My 10-month old daughter is a banana fanatic.
When I get home from the store with a new bunch, I try to discreetly put the yellow bundle in the fruit basket. She always catches me, perks up from whatever is her fascination of the moment (a piece of paper lately) and lets out a squeal. She then looks at me with those impossible-to-say-no-to eyes. Banana. Yes, she will get another banana. Like every other one, it will be organic.
I’ve long been interested in food—where it comes from, who raises it, what chemicals were (or weren’t) used to grow it. I grew up with a mom who penned Diet for a Small Planet—the “vegetarian bible,” as fans would describe it—and a father who battled chemical companies as a toxicologist, it was hard not to be. But it wasn’t until my second book, Grub: Ideas for an Urban Organic Kitchen, that I fully grasped why organic food is so important, especially for babies and young children.
The chemical industry likes to quote the 16th-century Swiss chemist Paracelsus: “All things are poisons… It is only the dose which makes a thing a poison.”
But Paracelsus didn’t get it exactly right. Timing of exposure can make the poison, too. At certain times in our lives –when we’re in our mother’s womb, when we’re infants and children, or when we’re elderly or our immune systems are depressed – even very low doses of certain chemicals, particularly endocrine disruptors, can wreak havoc.
But instead of taking into account these truths and embracing a precautionary approach, U.S. regulators historically used uniform tolerance levels which perilously ignored these big differences in susceptibility. Uniform tolerance levels also ignore type of exposure—by air, through skin or eyes—as well as frequency. Are you eating those bananas every morning, or once a leap year? Sorry Paracelsus, it isn’t just the dose.
Landmark research in the early 1990s proved that children and infants are more vulnerable to pesticide residues, in part because pound-for-pound of body weight children eat and drink more. When my daughter first started her banana love affair, a whole one was about as long as her arm. I pictured what that would mean if you and I ate that much banana and imagined that oversized banana chasing Woody Allen in Sleeper.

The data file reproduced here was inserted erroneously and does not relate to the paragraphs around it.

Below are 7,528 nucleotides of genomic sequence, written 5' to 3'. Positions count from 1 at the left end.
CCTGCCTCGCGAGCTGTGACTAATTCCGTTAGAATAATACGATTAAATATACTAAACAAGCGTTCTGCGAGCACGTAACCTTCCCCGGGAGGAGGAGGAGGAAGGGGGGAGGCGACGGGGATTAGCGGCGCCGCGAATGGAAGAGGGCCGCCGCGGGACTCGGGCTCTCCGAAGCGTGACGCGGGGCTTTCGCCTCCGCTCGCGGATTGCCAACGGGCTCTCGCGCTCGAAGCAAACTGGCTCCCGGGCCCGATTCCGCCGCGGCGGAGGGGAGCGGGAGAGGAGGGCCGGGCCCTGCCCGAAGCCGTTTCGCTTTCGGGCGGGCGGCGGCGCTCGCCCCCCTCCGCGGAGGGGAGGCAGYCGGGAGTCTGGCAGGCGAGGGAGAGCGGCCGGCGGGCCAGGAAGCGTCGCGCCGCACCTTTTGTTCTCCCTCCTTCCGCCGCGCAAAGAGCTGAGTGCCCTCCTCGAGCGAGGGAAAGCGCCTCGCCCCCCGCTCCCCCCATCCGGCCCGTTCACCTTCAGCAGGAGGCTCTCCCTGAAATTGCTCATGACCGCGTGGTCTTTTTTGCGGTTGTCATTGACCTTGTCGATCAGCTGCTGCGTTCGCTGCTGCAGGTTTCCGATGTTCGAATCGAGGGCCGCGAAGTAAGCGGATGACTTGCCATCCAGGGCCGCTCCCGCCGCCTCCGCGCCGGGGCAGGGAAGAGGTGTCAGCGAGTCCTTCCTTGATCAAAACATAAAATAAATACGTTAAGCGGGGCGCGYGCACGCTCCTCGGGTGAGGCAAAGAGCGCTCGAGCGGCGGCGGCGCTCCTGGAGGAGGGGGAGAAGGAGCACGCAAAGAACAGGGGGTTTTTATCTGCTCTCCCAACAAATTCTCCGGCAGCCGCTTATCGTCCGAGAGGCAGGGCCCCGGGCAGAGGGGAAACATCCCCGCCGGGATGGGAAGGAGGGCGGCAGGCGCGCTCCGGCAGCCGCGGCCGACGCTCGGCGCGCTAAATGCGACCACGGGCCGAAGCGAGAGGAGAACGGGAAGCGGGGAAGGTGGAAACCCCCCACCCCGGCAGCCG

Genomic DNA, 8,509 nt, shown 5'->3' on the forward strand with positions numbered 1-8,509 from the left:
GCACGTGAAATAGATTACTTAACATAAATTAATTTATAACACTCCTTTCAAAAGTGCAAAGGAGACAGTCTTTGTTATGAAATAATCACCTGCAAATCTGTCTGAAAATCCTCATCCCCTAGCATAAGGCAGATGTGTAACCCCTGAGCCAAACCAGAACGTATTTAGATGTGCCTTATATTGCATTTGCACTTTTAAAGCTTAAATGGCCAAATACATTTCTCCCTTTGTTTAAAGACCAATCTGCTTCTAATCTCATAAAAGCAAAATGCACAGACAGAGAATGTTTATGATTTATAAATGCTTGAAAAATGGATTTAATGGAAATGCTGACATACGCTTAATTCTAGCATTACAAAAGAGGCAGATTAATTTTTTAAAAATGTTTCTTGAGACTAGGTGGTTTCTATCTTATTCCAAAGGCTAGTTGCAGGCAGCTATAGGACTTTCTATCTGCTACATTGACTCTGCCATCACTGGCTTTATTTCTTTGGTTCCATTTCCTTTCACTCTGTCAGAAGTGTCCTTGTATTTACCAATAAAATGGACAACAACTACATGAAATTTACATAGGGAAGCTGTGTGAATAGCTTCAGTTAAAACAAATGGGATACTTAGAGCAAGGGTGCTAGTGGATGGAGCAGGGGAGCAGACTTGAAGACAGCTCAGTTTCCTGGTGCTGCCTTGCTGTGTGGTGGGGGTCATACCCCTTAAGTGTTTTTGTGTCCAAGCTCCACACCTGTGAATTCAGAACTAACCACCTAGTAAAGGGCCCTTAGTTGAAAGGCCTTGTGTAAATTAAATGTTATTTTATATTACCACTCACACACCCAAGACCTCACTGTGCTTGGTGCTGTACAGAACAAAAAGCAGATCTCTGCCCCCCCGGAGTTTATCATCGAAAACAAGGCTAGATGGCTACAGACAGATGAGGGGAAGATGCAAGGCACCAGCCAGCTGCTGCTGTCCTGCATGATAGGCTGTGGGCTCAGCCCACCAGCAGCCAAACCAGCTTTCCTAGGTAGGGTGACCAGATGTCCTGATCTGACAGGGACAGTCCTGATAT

Children’s immune systems are also less developed and provide less protection than those of an adult. Plus, they eat more of certain kinds of fruits and vegetables—can anyone say, bananas?
When the Food Quality Protection Act was approved in 1996, we finally had national legislation that considered the unique vulnerabilities of children and infants and required, for the first time, additional protections for them. The Act also considered not only the potential for pesticides to cause cancer but the dangers from endocrine disruption, too, with potential impact on fertility, intelligence, and the immune system. But despite these regulatory strides, we are still a long way from a chemical-free cornucopia.
We’re also bound by another important factor: Yes, there are rules and regulations, warnings and labels and websites with all kinds of information on them. But keep in mind what drives all of this: Data. And the data the EPA uses to determine a chemical’s safety comes from the manufacturers themselves. Yes, you heard me right: From the guys trying to sell you the products with the chemical in it.
Now that I have a daughter, this analysis of policy is no longer abstract and far-removed; I think about it every day when I decide what my daughter eats – and especially at those moments when her tiny little hands reach for that yellow bundle she loves so much.
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